“The secret of genius is to carry the spirit of the child into old age, which means never losing your enthusiasm.”
By Alex P. Vidal
NEW YORK CITY — I stumbled into another self-help book copyrighted in 2000 that promises to multiply our mental power with "simple and enjoyable" exercises scientifically designed to make us smarter, more creative, more intuitive, and more successful in achieving our goals.
"Super Brain Power" author Jean Marie Stine explains that the readers will find exercises to help us: turn our mind into a mental tape recorder that captures every word we hear and read; jump-start our intelligence at will and leapfrog to logical solutions to the toughest problems.
Also, it will increase our creativity by pre-programming our unconscious idea processor; win the enthusiasm and cooperation of others and form a personal championship team; learn physical tasks instantly by tapping into our physical intelligence; develop an emotional radar that automatically steers us toward success; and expand our vocabulary--without word-of-the-day lists or dictionaries.
Have we ever struggled to memorize a list of complicated names, dates, and rules for a forthcoming exam, or felt at a loss when unexpectedly called upon to provide the solution to a difficult problem during a company or group meeting?
Have we ever puzzled over a problem for hours or weeks without a clue and later realized the solution was right before our eyes all the time?
Have we ever been fooled by deceptive advertising, or been misled by a corporate prospectus, or overlooked an important flaw in our own or someone else's position -- and ended up feeling sorry for it later?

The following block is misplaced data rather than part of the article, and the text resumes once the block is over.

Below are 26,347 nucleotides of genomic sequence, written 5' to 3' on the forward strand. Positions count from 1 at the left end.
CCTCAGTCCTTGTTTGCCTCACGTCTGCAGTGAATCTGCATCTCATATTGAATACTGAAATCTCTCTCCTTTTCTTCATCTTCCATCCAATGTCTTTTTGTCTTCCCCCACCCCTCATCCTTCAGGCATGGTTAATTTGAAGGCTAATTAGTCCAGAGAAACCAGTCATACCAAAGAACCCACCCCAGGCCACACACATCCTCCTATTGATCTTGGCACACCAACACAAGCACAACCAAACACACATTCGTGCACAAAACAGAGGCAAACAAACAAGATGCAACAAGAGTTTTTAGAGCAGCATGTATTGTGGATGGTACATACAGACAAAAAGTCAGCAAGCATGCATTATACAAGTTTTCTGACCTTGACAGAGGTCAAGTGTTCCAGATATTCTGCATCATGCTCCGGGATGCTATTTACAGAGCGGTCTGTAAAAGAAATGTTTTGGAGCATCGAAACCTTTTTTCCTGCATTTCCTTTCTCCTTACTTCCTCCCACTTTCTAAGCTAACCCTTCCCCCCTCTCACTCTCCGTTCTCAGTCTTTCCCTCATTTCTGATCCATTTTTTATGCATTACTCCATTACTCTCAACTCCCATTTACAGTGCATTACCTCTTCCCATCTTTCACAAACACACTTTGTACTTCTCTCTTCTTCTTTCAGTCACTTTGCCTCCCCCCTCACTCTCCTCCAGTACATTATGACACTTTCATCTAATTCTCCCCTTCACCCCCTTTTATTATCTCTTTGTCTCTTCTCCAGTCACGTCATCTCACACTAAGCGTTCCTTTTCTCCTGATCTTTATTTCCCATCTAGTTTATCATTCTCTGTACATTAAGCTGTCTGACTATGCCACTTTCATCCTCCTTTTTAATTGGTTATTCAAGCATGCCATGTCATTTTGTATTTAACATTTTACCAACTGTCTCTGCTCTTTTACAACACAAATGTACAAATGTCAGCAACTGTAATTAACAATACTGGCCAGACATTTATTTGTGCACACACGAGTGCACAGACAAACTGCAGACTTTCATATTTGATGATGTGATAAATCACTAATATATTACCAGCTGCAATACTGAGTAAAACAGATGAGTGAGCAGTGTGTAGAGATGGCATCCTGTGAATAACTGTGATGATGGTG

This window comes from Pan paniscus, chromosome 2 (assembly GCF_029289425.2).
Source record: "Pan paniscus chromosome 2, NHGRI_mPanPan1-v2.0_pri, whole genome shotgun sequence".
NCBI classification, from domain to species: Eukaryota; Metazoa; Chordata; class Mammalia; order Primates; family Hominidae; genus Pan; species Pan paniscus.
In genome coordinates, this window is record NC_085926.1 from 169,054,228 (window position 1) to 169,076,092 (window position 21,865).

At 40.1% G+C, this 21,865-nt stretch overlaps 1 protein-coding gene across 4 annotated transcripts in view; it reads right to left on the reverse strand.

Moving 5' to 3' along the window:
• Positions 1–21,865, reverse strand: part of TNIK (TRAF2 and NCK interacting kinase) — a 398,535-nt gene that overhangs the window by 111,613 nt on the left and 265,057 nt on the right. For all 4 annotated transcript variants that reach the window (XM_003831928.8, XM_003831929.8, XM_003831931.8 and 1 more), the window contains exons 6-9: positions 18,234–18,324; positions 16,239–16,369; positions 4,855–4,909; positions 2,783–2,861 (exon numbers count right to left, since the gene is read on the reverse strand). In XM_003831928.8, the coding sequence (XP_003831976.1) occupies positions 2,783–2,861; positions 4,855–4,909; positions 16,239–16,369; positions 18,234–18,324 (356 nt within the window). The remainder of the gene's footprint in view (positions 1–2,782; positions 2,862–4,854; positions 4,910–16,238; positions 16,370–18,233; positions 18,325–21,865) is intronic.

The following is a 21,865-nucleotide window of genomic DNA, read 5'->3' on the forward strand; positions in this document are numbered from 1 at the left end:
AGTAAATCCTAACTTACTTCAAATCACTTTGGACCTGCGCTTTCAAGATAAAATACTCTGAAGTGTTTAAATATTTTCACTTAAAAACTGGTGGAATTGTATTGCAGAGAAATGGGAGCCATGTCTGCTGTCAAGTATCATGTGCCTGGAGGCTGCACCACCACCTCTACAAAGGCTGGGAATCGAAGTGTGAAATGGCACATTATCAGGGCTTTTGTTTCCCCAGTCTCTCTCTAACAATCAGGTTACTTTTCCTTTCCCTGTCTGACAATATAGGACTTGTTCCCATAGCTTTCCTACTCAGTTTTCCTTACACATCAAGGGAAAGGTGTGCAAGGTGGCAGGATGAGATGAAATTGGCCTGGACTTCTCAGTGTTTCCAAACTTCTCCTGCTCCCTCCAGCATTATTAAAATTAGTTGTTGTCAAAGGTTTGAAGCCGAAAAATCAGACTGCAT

Have we ever longed for a creative way to tell someone we love them, needed a world-class inspiration to save a tottering business, or been challenged to come up with a new theme for the parish fundraising campaign?
Have we ever struggled to learn how to repair a drainpipe, master a tennis stroke, give a permanent wave, or work with an unfamiliar keyboard configuration?
Have we ever had an abrasive relative we just couldn't find a way to deal with, or been unable to figure out why we failed to "click" at an important job interview, or failed to see what was preventing us from welding a promising group of people into a team that realizes its potential? Of course we have. Everyone has.
Even Albert Einstein, possibly the supreme genius of the 20th century, wished he were smarter when he found the math underlying his Unified Field Theory, intended to explain and unify all physics, was wrong.
Stine explains that the super brain program is designed to take much of the work out of expanding our six intelligences.
There are three ways Stine's program unlocks our brain power: 1. Only logical intelligence was developed and rewarded. 2. The other five intelligences were devalued and unexploited. 3. Those who did not excel at this kind of thinking saw themselves as less able and intelligent than others.